NFA Engraving


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giggitygiggity
October 12, 2012, 12:57 AM
Hi, my ATF paperwork just cleared and I am going to be picking up a suppressed AR 9mm upper. I already have the lower. Do I have to get anything engraved on the lower? I know that with SBR's, you have to get the lower engraved. However, my upper is integrally suppressed and the barrel length is 16". Is there still an engraving requirement?

On another note, because I won't be around for quite some time to go to the dealer to pick up the upper, can I have my father who I gave Power of Attorney to pick up the upper on my behalf? Thanks.

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Telekinesis
October 12, 2012, 02:50 AM
No, you only have to engrave the receiver of a SBR if you are the manufacturer (ie: the lower receiver is on a Form 1). With your integrally suppressed upper, you shouldn't have to worry about engraving assuming you purchased it from a manufacturer/dealer SOT and it is on a Form 4.

From what I understand, power of attorney does not trump federal registration of NFA weapons. The only way your father would be able to pick up the upper for you would be if you registered the suppressor to a trust/corp and both of you were listed as trustees/officers. The only instance I know of where a person can legally have control of a weapon registered to another individual is when serving as executor/executrix of an estate containing registered weapons (which means the owner/person named on the registration is deceased).

I would try to pick up the suppressor as soon as possible. The first time shooting through a new suppressor is always a lot of fun; but also, while its understandable that it may take several days to pick up the can, the ATF generally frowns on SOTs holding weapons for significant periods of time after they have received the new registration paperwork.

MasterSergeantA
October 12, 2012, 11:56 AM
And if you DO pick up the upper assembly before departing on your sojourn, you must ensure that no one (including your father) can access the upper while you are gone. Another reason why a trust might be in your future.

Oh, by the way, you are permitted to engrave the lower if you care to for personal reasons. It simply isn't required, as Telekinesis already explained.

giggitygiggity
October 12, 2012, 10:08 PM
Thanks for the input. So how do these trusts work? From my understanding, a trust gives ownership to everyone listed on the trust; is that correct? Can I set up a trust after I have the suppressor or was I required to set it up before I submitted the ATF paperwork and everything? Also, do the people who I want to be listed on the trust need to do anything special (fingerprinting, ATF paperwork, etc.)? I plan to purchase more suppressors and machineguns and I want to be smart about it and allow as many immediate family members to access the weapons as possible. Thanks.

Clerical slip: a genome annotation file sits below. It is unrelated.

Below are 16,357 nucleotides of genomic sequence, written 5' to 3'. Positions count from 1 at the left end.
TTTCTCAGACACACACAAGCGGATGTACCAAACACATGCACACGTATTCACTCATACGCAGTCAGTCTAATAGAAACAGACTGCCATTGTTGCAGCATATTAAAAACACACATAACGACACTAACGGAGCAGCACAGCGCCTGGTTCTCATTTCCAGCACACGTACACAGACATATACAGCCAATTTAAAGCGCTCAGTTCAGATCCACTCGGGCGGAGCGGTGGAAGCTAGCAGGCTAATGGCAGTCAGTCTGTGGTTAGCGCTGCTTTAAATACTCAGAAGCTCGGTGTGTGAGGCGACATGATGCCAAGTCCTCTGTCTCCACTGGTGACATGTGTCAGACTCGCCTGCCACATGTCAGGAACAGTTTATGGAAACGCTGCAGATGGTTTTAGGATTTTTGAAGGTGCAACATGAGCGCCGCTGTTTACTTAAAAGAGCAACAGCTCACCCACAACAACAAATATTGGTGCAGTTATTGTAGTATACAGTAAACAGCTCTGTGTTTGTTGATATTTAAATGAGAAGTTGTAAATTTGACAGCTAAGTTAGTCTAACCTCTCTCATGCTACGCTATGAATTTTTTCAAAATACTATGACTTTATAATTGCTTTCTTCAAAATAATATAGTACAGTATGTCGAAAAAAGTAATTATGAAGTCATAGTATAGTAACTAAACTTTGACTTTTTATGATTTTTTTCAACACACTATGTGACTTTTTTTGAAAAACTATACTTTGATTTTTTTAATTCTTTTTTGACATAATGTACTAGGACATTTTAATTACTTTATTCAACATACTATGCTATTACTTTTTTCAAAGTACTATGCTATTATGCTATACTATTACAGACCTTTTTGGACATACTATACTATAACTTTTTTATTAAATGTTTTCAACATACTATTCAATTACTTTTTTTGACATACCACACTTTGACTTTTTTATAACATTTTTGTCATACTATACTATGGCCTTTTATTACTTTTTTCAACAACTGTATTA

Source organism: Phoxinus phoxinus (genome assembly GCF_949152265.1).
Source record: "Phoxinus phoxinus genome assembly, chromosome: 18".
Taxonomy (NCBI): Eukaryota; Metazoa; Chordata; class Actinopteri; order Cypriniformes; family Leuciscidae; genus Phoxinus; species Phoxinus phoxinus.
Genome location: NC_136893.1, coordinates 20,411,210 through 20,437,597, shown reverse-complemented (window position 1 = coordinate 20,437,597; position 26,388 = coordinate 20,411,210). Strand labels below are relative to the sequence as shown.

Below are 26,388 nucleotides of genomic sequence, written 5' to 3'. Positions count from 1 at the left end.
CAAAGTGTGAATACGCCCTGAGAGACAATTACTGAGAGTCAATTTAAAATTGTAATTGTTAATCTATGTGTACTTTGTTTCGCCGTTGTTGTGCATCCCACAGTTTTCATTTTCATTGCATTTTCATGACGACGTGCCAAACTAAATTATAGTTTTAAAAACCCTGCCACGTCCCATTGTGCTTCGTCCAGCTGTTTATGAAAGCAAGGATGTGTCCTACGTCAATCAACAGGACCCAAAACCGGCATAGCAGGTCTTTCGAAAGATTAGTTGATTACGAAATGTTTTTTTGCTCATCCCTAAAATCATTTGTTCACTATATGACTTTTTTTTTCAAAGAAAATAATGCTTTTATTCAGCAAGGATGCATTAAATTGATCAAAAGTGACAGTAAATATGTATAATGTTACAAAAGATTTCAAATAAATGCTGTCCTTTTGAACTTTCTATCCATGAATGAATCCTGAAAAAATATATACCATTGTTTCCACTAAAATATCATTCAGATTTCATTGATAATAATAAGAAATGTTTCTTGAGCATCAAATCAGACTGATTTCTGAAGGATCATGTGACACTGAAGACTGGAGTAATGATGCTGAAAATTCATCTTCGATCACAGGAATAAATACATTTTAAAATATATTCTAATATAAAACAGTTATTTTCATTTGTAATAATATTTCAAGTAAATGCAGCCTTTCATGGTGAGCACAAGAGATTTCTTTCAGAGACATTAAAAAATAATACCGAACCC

Telekinesis
October 13, 2012, 12:14 AM
The trust is pretty simple to do. The best way is to have it set up by a lawyer so that it addresses everything you want it to (in case you have any personal requirements for it), but a quicken trust is cheaper and works just as well (at least as far as getting the weapons registered to the trust).

Because a trust is a separate legal entity, the weapon must be registered to the trust itself (and not you) and therefore the trust is technically the owner, it just allows all trustees to possess and use the weapon. This means that you have to submit another Form 4 and $200 tax to transfer the suppressor from you to the trust. The positive side of you already having it registered in your name is that you can keep the weapon and still use it while you're waiting for the trust's Form 4 to clear (however no one else can possess it outside of your presence before the trust's paperwork comes back).

None of the trustees are required to submit fingerprints, photos, or undergo a background check, but whichever trustee picks up the weapon from the SOT will have to fill out a 4473 just like if you were buying a title 1 firearm.

While the trust is technically the "owner" of the NFA weapons, as grantor you have the ability to amend the trust whenever you like, so that means that you can add or remove other people/trustees as you wish. This is useful in many situations like if you are single and get married, have children you want to be able to possess the weapon, or have a friend who you trust enough to borrow the weapon. Another advantage is that if you have a falling out with a trustee (divorce, etc.) the grantor can also remove the trustee and they will no longer be able to legally possess the weapons. No trustee has "ownership rights" over the items in the trust.

kimbershot
October 13, 2012, 09:06 AM
just did a trust yesterday. you can employ a lawyer or if you are familiar with the legal jargon, you can do your own. i went the trust route after moving south and did my own--as local leo isn't keen on sign off for a form 4.

the key to a trust is that everything has to be legal--intent, purpose, goal.
1. you must be able to posses a legal weapon
2. state must allow the weapon/can
3. anyone involved in the trust must be able to control or accept the weapon--grantor (you), trustee (you), another trustee, successor trustee, beneficiary
4. grantor (settlor), can't be a beneficiary.
5. trust must be written to incorporate the specific legal "code" for the state you live in--ie sc has 11 specific requirements.

you can keep it simple without all the legal jargon and keep it specific to nfa items. if you deal with real estate, investments etc--you should do the lawyer route.

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